God had addressed Satan first. He asked no questions about Satan’s reasoning because those kinds of questions are relational, and God’s relationship with Satan is merely master to servant. God said there hostility would continue not just between Satan himself and Eve, but in a more sweeping sense, between the evil Satan represented (Satan’s seed) and the whole human race (the seed of the woman). And although Satan and his evil would bring harm to humankind (bruise their heel), humankind (through Christ) would ultimately destroy Satan (strike or crush his head).
God next turns his attention to the woman—the nurturer—who failed in her nurturing. He speaks directly to that failure in telling her that those strengths she possessed physically (childbearing and nurturing) would be harmed. First, God says, she will bear children in pain. She would also experience grief as a nurturer because of the sin effect on her children. But nurturing, remember, is not only about children. The nurturing toward life and relationship is about her relationship with her spouse as well.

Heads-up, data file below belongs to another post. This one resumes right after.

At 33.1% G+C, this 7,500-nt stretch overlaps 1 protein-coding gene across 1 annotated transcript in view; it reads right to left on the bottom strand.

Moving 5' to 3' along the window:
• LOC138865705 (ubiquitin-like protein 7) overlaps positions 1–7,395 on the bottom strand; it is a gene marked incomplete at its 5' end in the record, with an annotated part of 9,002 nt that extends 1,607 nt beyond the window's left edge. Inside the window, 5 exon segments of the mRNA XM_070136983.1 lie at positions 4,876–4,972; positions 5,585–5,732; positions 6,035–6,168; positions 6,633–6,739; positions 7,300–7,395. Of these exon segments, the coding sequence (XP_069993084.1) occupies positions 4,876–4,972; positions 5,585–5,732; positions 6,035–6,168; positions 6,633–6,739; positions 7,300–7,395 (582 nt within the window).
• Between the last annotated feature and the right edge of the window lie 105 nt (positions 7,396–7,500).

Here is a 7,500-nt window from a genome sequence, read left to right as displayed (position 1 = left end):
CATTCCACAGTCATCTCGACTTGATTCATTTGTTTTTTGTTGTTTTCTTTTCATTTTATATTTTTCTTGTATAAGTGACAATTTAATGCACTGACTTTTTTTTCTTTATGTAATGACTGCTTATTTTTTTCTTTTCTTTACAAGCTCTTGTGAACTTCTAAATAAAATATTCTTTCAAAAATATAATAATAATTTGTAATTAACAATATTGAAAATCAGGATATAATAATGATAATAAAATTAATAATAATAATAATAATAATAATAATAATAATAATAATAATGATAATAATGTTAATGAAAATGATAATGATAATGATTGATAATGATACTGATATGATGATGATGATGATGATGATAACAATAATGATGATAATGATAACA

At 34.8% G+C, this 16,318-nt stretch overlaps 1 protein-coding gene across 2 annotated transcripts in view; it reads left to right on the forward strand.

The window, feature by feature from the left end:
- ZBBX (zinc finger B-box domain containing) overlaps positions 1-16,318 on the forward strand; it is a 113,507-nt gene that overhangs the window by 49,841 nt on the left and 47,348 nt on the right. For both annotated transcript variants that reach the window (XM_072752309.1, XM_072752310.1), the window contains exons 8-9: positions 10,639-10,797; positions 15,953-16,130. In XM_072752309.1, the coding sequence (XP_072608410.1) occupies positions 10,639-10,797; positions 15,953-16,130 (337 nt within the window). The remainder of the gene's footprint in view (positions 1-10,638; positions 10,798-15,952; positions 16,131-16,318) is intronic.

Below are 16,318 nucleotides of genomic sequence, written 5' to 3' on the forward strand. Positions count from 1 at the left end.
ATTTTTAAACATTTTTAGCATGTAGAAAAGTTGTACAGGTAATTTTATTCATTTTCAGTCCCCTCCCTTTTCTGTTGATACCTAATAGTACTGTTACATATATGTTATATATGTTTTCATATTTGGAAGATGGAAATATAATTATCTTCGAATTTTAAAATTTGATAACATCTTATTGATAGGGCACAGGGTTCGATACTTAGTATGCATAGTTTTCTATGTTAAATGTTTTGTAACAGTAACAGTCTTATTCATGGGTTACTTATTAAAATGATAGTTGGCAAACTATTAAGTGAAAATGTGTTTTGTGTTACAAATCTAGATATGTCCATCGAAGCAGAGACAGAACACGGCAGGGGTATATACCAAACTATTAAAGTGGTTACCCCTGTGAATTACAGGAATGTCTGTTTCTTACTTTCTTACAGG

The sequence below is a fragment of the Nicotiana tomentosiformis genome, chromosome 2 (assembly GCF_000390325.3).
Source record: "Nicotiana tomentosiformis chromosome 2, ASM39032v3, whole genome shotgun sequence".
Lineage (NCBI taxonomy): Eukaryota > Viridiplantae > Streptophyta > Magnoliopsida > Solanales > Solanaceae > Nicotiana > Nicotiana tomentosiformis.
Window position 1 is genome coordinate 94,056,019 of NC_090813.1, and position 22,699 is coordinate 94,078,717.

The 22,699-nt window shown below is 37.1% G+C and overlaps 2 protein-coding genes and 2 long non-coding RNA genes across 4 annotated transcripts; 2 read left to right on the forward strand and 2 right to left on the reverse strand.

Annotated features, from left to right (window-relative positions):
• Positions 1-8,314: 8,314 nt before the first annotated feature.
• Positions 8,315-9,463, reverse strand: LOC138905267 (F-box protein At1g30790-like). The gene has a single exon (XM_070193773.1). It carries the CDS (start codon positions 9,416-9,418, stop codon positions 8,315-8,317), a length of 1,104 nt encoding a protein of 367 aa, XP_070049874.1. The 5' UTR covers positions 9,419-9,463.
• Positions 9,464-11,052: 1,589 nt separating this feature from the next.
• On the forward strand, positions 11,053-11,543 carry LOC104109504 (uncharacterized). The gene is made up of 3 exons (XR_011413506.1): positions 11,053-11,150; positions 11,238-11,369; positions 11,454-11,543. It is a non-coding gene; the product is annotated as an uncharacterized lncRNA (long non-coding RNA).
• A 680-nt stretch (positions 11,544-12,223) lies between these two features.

God begins by telling her that her desire would be for her husband. Many commentators have assumed this to be a desire for control. I think that misses the point. Let’s examine this statement. We’ll do so by comparing it to another statement of the same structure. In Genesis 4:6–7, we read about God warning Cain that sin would always attempt to get him to follow its lead. The word in verse 7—desire—is the same word used of Eve back in 3:16. It is an impulse or longing for something. In chapter 4, we have sin’s desire (longing) for Cain, but Cain must rule over (not allow) sin to influence. The whole structure is the same for the consequence for Eve but with some notable differences we need to keep in mind: Eve (or a wife generally) would desire (long for) her husband, but her husband would rule over (not allow) the woman’s influence. The first question, then, is what is this desire of the woman—this influence? Just because in chapter 4’s case with Sin, it was the desire for control, does not mean the woman’s desire is either evil or for control. It is a desire of the one for the other. Sin is controlling evil, and so sin’s desire would be for control in evil. But who is the woman? Her gift, her strength, as shown in chapter 2, was her nurturing aptitude for life and relationship. So God is saying that this desire, which is her strength and which is a good thing (not evil) would be extended to her husband for benefit, but it would not work as planned because sin, in dominating the attitude of both husband and wife, would turn inward and selfish. Therefore, here we find God’s comment on the harm caused to husband-wife (and actually all human relationship) because of sin. The inward selfishness of humans would fight against the loving, giving, receiving relationship God meant for them to enjoy based on his TGB.